|Directive type||Fetch directive|
||Yes. If this directive is absent, the user agent will look for the |
One or more sources can be allowed for the
Content-Security-Policy: manifest-src <source>; Content-Security-Policy: manifest-src <source> <source>;
<source> can be one of the following:
'*'), and you may use a wildcard (again,
'*') as the port number, indicating that all legal ports are valid for the source.
http://*.example.com: Matches all attempts to load from any subdomain of example.com using the
mail.example.com:443: Matches all attempts to access port 443 on mail.example.com.
https://store.example.com: Matches all attempts to access store.example.com using
*.example.com: Matches all attempts to load from any subdomain of example.com using the current protocol.
https:. The colon is required. Unlike other values below, single quotes shouldn't be used. You can also specify data schemes (not recommended).
data:URIs to be used as a content source. This is insecure; an attacker can also inject arbitrary data: URIs. Use this sparingly and definitely not for scripts.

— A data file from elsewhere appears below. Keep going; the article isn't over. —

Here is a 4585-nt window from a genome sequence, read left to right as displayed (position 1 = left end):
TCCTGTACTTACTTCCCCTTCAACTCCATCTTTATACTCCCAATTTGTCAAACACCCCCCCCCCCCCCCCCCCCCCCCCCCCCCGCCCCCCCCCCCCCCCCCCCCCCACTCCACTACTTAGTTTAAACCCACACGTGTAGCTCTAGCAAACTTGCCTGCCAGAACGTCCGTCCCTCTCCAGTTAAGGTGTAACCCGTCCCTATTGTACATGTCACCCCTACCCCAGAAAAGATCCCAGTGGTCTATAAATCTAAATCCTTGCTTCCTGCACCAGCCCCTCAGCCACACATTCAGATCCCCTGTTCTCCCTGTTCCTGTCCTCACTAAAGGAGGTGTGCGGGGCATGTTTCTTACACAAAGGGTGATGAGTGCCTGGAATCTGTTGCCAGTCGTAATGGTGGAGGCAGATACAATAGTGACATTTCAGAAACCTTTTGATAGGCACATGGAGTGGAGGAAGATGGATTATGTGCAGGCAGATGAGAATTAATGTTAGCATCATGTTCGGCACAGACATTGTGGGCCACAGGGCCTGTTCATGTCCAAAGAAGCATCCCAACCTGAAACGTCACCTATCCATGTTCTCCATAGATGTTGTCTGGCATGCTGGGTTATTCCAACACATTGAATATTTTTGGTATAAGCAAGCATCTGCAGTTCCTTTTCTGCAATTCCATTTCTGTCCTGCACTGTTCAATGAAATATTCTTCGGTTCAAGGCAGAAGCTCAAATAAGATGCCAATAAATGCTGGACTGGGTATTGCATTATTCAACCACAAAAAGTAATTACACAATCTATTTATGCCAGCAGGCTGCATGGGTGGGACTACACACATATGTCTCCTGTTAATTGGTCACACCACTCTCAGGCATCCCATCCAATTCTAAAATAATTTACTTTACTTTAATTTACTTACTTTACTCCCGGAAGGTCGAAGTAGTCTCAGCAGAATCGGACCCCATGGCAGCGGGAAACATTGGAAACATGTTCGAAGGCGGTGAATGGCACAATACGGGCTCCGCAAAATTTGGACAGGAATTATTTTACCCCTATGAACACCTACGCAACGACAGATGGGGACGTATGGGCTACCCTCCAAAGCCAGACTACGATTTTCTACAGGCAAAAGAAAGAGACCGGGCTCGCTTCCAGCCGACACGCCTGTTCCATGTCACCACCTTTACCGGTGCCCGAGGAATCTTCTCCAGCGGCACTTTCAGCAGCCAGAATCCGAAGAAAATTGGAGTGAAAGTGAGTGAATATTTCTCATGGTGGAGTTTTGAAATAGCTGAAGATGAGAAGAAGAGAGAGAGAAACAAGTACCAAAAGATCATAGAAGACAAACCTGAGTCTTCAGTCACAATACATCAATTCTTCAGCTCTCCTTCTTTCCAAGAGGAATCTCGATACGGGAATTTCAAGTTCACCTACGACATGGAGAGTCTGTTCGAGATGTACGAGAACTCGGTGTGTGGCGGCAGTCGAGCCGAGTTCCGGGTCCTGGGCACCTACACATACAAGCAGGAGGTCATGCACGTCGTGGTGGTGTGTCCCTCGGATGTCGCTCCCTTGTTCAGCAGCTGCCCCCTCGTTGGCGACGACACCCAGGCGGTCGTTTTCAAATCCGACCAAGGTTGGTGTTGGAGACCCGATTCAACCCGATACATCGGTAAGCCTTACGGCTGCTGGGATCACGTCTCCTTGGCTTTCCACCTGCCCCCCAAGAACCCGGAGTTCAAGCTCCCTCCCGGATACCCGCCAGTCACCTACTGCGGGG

mediastream:URIs to be used as a content source.
blob:URIs to be used as a content source.
filesystem:URIs to be used as a content source.
filesystemfrom source directives. Sites needing to allow these content types can specify them using the Data attribute.
eval()and similar methods for creating code from strings. You must include the single quotes.
<style>elements. The single quotes are required.
'unsafe-inline'which could still be set for older browsers without nonce support.
script-srcfor external scripts.
Given this CSP header:
Content-Security-Policy: manifest-src https://example.com/
<link> is blocked and won't load:
<link rel="manifest" href="https://not-example.com/manifest">
|Content Security Policy Level 3 |
The definition of 'manifest-src' in that specification.
|Working Draft||Initial definition.|
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